Q: A wife and mother of two, I immigrated to the United States from Portugal at a young age. Our culture didn't encourage women's education, and I easily used that excuse not to attend college. I did well in the workplace and was always liked by my employers. However, at 44 years of age, I've never earned more than $20,000 a year. I've since enrolled in college and am a semester away from earning an associate's degree in executive administration. This semester has proven very difficult, as I feel so displaced and unsure about my goals, needs and dreams. Initially, I wanted to earn more money, but now I just want a good job and normalcy. I go back and forth about this, money or predictability or an energetic career I'm good at? I am anxious and disappointed in where I am in my life and am waiting to be miraculously enlightened. What should I be doing to move forward?
— Teresa, age 44
A: Teresa, aside from the obvious fact that we all need enough money to live, the choice between money and passion should be an obvious one: go where your passion leads you. The simple truth, as trite as it may sound, is that all the money in the world won't make you happy if, every day of your life, you have to spend most of your time doing something you hate.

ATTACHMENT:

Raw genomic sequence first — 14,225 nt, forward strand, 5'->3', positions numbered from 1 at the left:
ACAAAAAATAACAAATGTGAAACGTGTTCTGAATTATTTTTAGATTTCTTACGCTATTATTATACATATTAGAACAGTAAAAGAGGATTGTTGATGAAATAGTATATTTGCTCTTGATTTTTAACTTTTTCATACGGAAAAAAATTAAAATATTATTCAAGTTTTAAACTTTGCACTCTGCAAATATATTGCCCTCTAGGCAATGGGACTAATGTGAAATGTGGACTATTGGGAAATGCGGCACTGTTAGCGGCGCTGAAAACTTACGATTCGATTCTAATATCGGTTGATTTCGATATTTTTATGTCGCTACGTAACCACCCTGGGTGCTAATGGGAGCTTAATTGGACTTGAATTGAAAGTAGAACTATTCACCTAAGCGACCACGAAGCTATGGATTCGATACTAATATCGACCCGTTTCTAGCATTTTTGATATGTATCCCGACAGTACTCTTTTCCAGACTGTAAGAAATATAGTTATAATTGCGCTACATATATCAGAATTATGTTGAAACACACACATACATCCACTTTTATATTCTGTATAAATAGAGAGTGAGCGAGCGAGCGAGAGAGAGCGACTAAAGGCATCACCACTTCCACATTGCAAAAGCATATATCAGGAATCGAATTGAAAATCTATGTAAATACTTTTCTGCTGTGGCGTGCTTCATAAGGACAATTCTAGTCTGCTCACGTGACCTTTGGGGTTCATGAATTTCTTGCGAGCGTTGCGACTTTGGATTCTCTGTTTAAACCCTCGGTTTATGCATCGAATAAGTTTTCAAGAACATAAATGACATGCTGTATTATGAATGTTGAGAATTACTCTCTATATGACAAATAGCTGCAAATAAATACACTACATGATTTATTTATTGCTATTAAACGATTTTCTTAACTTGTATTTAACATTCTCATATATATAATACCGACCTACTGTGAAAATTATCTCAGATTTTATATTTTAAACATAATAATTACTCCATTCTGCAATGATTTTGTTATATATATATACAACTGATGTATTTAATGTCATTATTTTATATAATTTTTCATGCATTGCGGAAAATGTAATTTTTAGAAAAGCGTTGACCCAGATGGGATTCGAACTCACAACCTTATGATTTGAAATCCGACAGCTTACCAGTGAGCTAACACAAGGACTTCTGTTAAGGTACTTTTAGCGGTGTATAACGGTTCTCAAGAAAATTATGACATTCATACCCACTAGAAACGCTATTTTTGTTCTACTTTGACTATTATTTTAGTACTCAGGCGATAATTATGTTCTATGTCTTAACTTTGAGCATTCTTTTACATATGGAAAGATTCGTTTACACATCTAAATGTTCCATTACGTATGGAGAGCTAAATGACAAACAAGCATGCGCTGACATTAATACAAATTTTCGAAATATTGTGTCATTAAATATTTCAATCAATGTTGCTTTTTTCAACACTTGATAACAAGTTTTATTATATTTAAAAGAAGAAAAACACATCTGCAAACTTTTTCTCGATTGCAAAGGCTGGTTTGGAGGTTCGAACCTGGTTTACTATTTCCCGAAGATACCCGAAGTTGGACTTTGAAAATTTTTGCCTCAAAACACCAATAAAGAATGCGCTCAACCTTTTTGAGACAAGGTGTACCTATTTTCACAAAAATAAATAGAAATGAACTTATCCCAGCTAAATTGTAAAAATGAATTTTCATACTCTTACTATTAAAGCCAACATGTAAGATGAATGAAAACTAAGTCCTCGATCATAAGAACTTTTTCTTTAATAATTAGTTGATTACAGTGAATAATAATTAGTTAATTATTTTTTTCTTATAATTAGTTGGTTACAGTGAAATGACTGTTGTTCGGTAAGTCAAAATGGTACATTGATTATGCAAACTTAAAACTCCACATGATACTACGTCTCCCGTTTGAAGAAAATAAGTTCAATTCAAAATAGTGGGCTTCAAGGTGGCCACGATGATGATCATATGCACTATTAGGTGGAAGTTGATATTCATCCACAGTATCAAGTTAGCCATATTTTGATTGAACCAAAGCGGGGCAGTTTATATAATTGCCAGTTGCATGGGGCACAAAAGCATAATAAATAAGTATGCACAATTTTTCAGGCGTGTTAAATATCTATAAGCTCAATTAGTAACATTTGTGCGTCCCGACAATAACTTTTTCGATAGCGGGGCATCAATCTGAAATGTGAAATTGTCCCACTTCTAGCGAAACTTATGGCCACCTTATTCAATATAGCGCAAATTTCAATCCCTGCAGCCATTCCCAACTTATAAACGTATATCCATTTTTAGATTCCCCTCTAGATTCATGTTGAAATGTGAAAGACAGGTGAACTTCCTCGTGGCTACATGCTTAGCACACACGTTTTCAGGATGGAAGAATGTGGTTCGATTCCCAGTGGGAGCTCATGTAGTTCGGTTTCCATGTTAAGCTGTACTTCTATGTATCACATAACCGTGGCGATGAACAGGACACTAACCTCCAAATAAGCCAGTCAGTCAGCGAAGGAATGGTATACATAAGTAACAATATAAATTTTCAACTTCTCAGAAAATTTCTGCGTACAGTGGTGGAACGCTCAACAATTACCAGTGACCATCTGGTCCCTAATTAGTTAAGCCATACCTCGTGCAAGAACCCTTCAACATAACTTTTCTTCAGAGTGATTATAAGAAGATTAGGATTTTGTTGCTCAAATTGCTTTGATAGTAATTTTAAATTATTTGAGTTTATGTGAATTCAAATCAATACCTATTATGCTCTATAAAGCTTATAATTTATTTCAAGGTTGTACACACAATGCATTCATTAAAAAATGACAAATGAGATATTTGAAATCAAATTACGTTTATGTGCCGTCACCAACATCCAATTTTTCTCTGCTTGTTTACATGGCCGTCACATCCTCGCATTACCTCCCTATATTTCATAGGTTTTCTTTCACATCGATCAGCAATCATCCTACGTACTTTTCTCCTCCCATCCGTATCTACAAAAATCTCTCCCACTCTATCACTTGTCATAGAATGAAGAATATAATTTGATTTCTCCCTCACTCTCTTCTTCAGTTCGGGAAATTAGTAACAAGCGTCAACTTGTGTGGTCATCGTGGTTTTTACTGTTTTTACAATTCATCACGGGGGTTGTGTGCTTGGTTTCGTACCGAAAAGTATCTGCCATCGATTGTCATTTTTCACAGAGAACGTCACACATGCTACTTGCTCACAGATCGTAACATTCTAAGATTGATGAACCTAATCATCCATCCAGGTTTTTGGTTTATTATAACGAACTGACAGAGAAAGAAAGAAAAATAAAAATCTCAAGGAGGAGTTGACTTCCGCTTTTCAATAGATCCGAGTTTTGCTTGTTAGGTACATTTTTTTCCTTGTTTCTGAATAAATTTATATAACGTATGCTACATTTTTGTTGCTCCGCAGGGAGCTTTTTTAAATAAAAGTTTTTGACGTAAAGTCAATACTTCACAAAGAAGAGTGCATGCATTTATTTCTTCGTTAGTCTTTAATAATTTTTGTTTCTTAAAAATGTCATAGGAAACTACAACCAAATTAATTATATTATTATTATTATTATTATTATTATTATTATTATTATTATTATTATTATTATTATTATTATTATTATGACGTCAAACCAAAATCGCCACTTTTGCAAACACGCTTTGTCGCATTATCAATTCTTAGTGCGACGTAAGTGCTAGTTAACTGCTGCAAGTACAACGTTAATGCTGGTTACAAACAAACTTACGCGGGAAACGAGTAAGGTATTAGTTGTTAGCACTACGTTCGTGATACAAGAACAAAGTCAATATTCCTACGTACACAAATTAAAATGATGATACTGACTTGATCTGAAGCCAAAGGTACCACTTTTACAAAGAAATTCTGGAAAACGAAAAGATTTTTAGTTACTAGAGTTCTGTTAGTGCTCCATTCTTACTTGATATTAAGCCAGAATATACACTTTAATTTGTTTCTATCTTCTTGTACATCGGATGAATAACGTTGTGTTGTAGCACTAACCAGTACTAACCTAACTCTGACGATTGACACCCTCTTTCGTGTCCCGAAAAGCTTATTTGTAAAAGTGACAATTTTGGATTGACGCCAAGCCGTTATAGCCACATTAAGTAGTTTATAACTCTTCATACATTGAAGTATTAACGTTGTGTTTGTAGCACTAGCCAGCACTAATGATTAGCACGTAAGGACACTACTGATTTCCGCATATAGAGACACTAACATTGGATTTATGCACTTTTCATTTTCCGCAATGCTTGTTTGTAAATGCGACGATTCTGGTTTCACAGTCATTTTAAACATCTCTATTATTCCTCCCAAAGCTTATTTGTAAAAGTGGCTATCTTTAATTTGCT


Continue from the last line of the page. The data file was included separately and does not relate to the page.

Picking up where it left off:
It would be nice if miraculous enlightenment showed us all a brightly illuminated path to our best futures, but unfortunately things aren't quite that simple. Like everything worth having, illumination requires hard work. In this case, the work you have to do is to examine your life and pay attention to what you really love. You imply that you were drawn to studying executive administration as a means to earning a higher salary, but what drew you to that particular field as opposed to any other? Are there administrative tasks and activities that you enjoy doing? Or are there activities from your past jobs that left you with a sense of accomplishment and satisfaction? What kinds of things have you looked forward to doing in the past? As you complete your studies, are there particular areas that get you more jazzed than others? Take the time to really pay attention to how you feel as you're engaged in your daily activities, and make sure to note those times when you particularly love or hate what you're doing. Examining how you feel about what you're doing is the key to knowing what you will love. Once you know what you love to do, be honest with yourself about what it will take to orient your life toward doing it, and commit to taking specific, concrete actions that will lead to the life you want to live.
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